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A new collection of homes at Playa Vista is the community’s most luxurious to date
Written by Alex Abramain | Images Courtesy of Hilton & Hyland
Playa Vista, the 1.3-square-mile community that was once home to Howard Hughes’ aerospace empire, recently debuted its most luxurious collection of homes. Called Jewel, the neighborhood includes 14 single-family homes that offer a compelling mix of contemporary architecture and A-list amenities. At 4,200 to 4,500 square feet, the three-story residences include personal elevators, pocketing glass doors, multiple dining and kitchen spaces, as well as entire third-floor areas dedicated to indoor/outdoor entertainment space.
Designed by Robert Hidey Architects and built by Brookfield Residential, the residences start in the upper $3 million range, among the highest price points in the community’s mix of rental apartments, condos, townhouses and stand-alone homes. The appeal of Jewel homes, however, is the potential to go beyond its open-plan concept, wine rooms and outdoor theater areas. Like other Playa Vista housing, a key component is its location amid tech and media titans such as Yahoo, IMAX and YouTube that maintain offices or headquarters in the Campus at Playa Vista.
Typically stand-alone luxury compounds in Los Angeles are nestled in harder-to-access hill areas, such as Bel-Air and Trousdale. Jewel represents a different concept: one where luxury living is within easy walking distance not just to tech offices, but also shopping and entertainment areas, schools and parks. And many of Jewel’s features were created with tech executives in mind: “The design also appeals to tech and creative entrepreneurs with touches like the aforementioned elevators, luxury private offices, smart-home systems, and indoor and outdoor entertaining areas,” says Playa Vista director of marketing Alison Girard.
This pool of high-tech homebuyers is set to increase, too. With approximately 5,000 people working at “The Campus”—tenants include The Honest Company and advertising giants GroupM and Ogilvy and Mather—an increase share of those people also live there.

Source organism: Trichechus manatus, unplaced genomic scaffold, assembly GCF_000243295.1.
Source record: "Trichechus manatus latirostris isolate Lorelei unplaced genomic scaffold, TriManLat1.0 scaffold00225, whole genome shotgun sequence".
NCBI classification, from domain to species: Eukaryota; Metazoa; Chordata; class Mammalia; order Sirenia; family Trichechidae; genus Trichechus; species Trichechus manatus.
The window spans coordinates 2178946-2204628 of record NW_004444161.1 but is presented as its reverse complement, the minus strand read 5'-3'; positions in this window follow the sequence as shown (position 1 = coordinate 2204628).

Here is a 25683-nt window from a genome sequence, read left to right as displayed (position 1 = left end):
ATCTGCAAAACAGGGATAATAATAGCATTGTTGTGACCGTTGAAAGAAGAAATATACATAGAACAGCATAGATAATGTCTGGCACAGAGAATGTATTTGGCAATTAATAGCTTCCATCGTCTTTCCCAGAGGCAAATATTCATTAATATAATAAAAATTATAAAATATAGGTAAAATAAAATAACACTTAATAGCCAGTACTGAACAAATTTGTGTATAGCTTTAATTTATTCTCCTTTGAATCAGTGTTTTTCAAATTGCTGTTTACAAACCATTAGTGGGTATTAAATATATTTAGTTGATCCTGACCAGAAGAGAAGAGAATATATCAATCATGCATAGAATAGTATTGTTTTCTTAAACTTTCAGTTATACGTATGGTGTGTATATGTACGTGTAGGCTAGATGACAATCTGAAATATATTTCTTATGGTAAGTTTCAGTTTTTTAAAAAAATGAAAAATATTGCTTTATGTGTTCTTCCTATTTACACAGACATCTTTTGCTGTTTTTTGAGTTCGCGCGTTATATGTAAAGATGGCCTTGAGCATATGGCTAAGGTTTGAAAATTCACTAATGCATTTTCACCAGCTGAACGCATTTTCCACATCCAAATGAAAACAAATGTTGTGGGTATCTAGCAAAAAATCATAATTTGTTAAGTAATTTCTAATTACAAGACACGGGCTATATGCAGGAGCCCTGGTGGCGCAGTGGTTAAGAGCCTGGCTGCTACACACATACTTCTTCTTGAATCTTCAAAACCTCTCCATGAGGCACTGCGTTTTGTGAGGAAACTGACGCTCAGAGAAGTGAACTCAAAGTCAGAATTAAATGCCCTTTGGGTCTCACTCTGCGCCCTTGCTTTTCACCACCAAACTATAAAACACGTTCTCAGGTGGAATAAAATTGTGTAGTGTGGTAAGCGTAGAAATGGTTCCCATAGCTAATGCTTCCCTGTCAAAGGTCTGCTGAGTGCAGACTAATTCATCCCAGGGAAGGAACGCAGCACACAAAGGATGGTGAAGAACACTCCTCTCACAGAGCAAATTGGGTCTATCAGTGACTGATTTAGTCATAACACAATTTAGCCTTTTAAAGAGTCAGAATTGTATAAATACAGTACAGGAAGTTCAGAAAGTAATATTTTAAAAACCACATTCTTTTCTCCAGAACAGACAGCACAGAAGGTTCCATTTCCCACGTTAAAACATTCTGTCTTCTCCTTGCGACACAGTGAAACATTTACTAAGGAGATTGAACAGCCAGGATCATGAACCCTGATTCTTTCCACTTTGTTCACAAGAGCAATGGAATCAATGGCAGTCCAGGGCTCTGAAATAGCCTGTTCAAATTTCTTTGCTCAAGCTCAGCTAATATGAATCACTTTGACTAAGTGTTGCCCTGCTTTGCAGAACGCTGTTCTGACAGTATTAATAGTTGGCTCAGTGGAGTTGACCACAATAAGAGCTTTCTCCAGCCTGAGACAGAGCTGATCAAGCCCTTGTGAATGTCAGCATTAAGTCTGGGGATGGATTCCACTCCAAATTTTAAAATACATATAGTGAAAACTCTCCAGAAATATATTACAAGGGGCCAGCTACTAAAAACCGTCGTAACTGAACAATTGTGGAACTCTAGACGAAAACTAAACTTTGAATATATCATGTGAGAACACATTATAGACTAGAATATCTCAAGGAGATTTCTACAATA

This number will grow further when Google completes its 12-acre Playa Vista campus and redesign of the historic Spruce Goose hangar into creative office space. “At build-out, which we are close to, The Campus at Playa Vista will house approximately 3 million square feet of prime, Class A creative space,” says Girard. “This creates an increasing demand for housing among the tech and creative set—not just software engineers and media creatives, but executives and other entrepreneurs [too].”
Complementing housing and office space is Playa Vista’s retail destination, Runway, which includes Whole Foods, a yoga studio, shopping and restaurants. Hal’s, the beloved Abbot Kinney eatery that shuttered in 2015, just opened its Playa Vista outpost in April. The community represents just one component of the booming Silicon Beach real estate market.
In Venice Beach, where Snap (formerly known as Snapchat) recently IPO’d to the tune of $20 billion, median single-family home sales price were up 69 percent in 2016 versus 2012, and 15 percent since 2015. “These are really the right conditions to design and build new, high-end residences,” Girard says.
“There is already a job/housing imbalance on the Westside of approximately three-to-one. The Jewel residences join homes at all price ranges in Playa Vista.”